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Coping with Prostate Cancer Over the Holidays

Coping with prostate cancer at any time is stressful, and over the holiday season it can be so much worse. The contrast between a festive atmosphere when you feel obliged to have fun and the reality of a serious illness can be emotionally draining.

How to face tough holiday challenges

There is the risk of isolation. Sufferers may not have the energy to get involved with celebrations and long-held family traditions. There may be difficulties with travel, getting food on the table, and other holiday activities. This can contribute to loneliness.

Families may be tasked with explaining to children why grandad isn’t so spry and chipper this year. Any serious illness will bring uncertainty and fear as to what the new year may bring and what the future holds. These are tough challenges. How can they be faced?

Set realistic expectations

Above all don’t hide your feelings. Share your worries and concerns with your loved ones. Honest communication can foster understanding and support.

Set realistic expectations, and share them with friends and family. If you can’t make a party or can only attend for a short time, then say so.

Don’t be shy of accepting help. Allow friends and family to assist you with any holiday preparations that you feel are beyond you. This might be shopping, cooking, or putting up decorations. People often want to help but don’t always know what to do or are perhaps reluctant to say. So, tell them!

Take care of yourself

Take care of yourself: get enough rest, eat well, and engage in activities that bring you joy. This may be watching your favorite television show or reading a book. Holidays may be about communal celebration, but they also involve precious me-time for those who are no longer so active.

It can all feel overwhelming! You may not feel able to get involved in all the social gatherings, but don’t hide away. Stay connected: make that phone call, send a WhatsApp message, jump on a ZOOM call. Social interaction in all its forms can be important for brightening your mood.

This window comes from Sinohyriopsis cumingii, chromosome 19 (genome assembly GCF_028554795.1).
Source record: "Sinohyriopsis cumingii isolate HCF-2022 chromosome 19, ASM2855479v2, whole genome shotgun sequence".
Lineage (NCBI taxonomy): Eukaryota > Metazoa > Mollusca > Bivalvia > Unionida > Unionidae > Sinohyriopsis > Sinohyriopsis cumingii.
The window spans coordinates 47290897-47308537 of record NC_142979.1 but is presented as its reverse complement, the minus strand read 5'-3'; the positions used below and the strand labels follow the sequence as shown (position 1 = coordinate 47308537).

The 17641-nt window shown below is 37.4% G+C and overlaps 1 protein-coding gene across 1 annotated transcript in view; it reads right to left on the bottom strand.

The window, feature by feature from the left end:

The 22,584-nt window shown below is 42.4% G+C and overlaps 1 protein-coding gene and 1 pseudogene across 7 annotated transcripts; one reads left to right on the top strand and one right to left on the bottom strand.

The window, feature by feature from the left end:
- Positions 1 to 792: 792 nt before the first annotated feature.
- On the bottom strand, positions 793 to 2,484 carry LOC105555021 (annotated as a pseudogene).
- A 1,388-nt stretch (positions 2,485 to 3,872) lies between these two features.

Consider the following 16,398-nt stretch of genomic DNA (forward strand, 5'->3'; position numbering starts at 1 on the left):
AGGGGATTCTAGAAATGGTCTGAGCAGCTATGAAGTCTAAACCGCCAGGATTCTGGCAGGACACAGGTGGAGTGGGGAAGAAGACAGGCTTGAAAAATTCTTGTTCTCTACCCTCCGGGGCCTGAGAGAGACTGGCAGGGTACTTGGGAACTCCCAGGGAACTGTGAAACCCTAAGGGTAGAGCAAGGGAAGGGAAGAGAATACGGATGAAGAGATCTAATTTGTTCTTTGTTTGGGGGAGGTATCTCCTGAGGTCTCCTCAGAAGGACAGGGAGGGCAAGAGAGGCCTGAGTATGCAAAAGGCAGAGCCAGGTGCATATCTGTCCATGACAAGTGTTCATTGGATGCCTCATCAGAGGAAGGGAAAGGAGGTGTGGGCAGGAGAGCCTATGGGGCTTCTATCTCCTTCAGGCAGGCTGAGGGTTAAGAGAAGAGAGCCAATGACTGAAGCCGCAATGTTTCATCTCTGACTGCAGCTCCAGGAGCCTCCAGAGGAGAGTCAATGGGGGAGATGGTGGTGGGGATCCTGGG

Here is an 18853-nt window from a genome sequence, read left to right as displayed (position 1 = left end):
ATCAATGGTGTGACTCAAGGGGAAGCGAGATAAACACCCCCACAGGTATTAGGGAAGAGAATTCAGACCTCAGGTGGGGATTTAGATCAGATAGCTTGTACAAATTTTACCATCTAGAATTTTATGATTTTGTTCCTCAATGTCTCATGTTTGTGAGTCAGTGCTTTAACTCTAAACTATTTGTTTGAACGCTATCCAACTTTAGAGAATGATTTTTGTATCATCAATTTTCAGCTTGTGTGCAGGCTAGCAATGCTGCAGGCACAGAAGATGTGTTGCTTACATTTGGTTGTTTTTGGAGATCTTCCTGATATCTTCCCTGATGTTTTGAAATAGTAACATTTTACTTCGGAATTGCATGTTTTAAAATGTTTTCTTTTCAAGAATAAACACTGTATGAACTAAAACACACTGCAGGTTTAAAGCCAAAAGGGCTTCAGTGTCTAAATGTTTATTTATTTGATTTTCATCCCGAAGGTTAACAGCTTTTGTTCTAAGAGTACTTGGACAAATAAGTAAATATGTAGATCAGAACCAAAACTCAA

As the old song goes: Accentuate the positive. Take some time to reflect on the good things in your life.

Connect with others

But what if you don’t have family around and friends are far away? What then? Seek support from healthcare professionals and support networks and plan ahead. Is there an organized holiday lunch you can attend, or are there people close-by who might welcome you into their family? This is tough and you may need to push yourself, but people don’t want to see others alone during this time of year. It’s amazing how fair people can be.

Whether you have prostate cancer, are a family member or friend of someone who does, thank you for reading my ramblings on this website over the last year. I’d like to take this opportunity to wish you all a very happy holiday season whether it be Christmas, Hannukah or just spending time with those you love. Peace, shalom.

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This article represents the opinions, thoughts, and experiences of the author; none of this content has been paid for by any advertiser. The ProstateCancer.net team does not recommend or endorse any products or treatments discussed herein. Learn more about how we maintain editorial integrity here.

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